In 1961, the transmission choices were a three-speed column-shifted manual with a non-synchronized first gear or a two-speed automatic transaxle controlled by a small lever to the right of the ignition switch on the instrument panel. Called TempesTorque in company literature but unmarked on the unit itself until 1963, it was similar in concept to the Chevrolet Powerglide automatic transmission used on the Chevrolet Corvair, though few parts overlapped. For 1962, a floor-mounted, fully synchronized four-speed manual transmission became available.
At its introduction, the Tempest was only available as a four-door pillared sedan and as a station wagon that, like other Pontiac station wagons of the time, had the name Safari added to it. A pair of two-door coupes (one of which was named LeMans) were added at the end of 1961, both in the 1961 body style.
For the 1962 model year, there were four Tempest models available: a sedan, a coupe, a station wagon, and a convertible. Customers wanting something fancier could opt for the LeMans trim package upgrade, which featured front bucket seats. Tempest LeMans models were available with either the coupe or the convertible; there was no LeMans sedan or station wagon. And although Oldsmobile and Buick offered pillarless hardtops on the Cutlass and Skylark respectively, Pontiac did not offer a pillarless hardtop LeMans model.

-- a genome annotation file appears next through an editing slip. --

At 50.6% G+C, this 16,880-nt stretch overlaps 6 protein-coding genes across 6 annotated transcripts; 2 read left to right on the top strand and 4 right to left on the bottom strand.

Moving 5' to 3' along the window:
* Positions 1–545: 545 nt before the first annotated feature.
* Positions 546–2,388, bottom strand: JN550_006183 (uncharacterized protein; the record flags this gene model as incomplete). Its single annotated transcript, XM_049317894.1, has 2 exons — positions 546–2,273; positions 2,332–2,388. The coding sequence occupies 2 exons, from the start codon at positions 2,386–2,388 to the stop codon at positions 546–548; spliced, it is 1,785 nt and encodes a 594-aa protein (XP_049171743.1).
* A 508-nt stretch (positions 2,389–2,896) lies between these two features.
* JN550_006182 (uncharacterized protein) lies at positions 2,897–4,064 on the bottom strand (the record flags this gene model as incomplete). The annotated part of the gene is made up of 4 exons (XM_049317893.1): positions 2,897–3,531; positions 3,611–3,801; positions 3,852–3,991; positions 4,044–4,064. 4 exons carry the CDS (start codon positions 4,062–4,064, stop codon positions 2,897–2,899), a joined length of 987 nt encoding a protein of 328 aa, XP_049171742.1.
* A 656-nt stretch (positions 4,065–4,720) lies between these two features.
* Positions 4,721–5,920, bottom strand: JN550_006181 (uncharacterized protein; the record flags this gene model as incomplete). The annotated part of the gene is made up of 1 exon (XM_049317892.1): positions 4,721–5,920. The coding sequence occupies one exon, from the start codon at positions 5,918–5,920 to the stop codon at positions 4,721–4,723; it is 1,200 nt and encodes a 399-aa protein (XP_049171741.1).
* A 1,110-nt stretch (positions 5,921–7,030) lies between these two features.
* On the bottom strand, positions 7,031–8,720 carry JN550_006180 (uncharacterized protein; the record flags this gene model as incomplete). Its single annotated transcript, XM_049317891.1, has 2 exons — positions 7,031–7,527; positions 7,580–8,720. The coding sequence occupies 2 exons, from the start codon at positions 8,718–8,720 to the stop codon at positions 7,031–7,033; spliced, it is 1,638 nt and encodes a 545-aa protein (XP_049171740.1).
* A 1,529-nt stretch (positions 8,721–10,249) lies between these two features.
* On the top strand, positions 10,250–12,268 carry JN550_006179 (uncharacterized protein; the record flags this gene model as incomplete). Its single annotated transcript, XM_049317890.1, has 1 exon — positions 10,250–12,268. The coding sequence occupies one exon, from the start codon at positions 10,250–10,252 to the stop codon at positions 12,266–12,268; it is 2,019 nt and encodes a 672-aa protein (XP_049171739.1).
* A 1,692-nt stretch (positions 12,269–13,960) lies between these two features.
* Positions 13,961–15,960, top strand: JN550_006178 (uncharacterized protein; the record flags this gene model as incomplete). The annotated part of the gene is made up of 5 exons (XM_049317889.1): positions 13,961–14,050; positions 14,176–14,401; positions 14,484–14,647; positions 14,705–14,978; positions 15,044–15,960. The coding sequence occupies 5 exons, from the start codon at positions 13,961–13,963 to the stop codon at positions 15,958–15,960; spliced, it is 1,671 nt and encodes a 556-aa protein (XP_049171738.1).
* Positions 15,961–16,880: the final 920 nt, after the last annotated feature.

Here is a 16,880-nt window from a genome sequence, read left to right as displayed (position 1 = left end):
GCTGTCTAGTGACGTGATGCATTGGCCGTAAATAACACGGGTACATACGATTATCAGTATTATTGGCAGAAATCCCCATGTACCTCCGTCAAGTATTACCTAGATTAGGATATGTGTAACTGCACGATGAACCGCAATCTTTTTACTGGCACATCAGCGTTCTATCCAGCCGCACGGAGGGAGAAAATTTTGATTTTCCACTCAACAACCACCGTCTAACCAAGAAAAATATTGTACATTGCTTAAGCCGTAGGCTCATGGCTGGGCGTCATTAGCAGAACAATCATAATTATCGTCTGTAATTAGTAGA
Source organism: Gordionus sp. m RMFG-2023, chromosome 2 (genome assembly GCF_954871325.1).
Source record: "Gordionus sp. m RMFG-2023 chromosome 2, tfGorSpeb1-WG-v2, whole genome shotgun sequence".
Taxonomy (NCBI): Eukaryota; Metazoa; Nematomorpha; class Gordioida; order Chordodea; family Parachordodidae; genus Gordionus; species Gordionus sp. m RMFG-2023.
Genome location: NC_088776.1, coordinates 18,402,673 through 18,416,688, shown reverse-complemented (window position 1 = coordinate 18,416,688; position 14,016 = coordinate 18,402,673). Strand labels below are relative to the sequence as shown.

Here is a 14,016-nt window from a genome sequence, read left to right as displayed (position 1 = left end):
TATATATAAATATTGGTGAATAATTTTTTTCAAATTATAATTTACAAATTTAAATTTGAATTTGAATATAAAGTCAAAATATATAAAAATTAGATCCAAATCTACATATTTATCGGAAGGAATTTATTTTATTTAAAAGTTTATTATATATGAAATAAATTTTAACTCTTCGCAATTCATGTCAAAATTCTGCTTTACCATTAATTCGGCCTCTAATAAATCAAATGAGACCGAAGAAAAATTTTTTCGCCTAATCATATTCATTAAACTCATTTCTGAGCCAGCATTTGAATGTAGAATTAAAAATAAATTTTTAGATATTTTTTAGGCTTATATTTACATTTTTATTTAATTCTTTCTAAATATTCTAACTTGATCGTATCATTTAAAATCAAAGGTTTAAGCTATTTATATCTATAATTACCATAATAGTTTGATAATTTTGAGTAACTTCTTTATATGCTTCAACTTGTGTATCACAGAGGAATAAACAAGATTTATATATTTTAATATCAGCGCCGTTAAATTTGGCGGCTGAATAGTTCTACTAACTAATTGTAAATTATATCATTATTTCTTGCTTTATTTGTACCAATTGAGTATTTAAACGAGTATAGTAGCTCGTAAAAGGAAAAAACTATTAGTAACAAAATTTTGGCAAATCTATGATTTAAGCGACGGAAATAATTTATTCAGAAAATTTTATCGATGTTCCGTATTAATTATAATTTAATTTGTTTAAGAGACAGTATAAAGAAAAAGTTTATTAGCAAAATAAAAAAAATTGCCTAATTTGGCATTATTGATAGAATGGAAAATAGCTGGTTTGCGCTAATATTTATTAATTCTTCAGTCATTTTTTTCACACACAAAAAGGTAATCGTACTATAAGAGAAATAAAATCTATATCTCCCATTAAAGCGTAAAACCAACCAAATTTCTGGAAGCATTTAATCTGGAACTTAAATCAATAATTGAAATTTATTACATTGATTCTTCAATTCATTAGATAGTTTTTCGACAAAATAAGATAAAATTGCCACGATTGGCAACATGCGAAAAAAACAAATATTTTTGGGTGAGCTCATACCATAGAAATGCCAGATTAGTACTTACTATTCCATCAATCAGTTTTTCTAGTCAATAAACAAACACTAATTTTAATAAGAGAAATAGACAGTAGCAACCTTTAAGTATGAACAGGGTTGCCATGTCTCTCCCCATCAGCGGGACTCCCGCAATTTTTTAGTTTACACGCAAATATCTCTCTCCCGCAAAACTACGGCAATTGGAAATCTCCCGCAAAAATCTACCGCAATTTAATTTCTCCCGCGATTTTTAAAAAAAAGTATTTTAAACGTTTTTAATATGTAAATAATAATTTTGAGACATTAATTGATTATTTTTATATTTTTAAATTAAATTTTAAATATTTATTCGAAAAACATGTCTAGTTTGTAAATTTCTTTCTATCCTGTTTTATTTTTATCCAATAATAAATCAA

Incorrectly labeled as a ’63 commercial, here’s Pontiac’s Tempest commercial for 1962.
It’s rare to come across an early sixties Tempest and we love the driver quality vibe this example gives off. This is a fun and unique convertible that makes a compelling alternative to a first-generation Corvair. Good luck with the purchase!
Here’s the seller’s description:
“1962 pontiac lemans tempest convertible. 79,000 original miles. Beautiful car! 4 cylinder 4 barrel motor, rebuilt about 4,000 miles ago by, pc automotive in oberlin, ohio. Runs perfect! Automatic with rear transaxle-rare! 1 repaint long ago . Still looks great. Has some checking in the paint. Beautiful silver blue color with white power top. Bucket seat interior. Seats were redone last year. Power steering, factory am radio. This is a sweet summer cruiser that stands out in a crowd! Super clean underneath. Asking $13,500.
Do you have a Pontiac Tempest story you’d like to share? Comment below and let us know!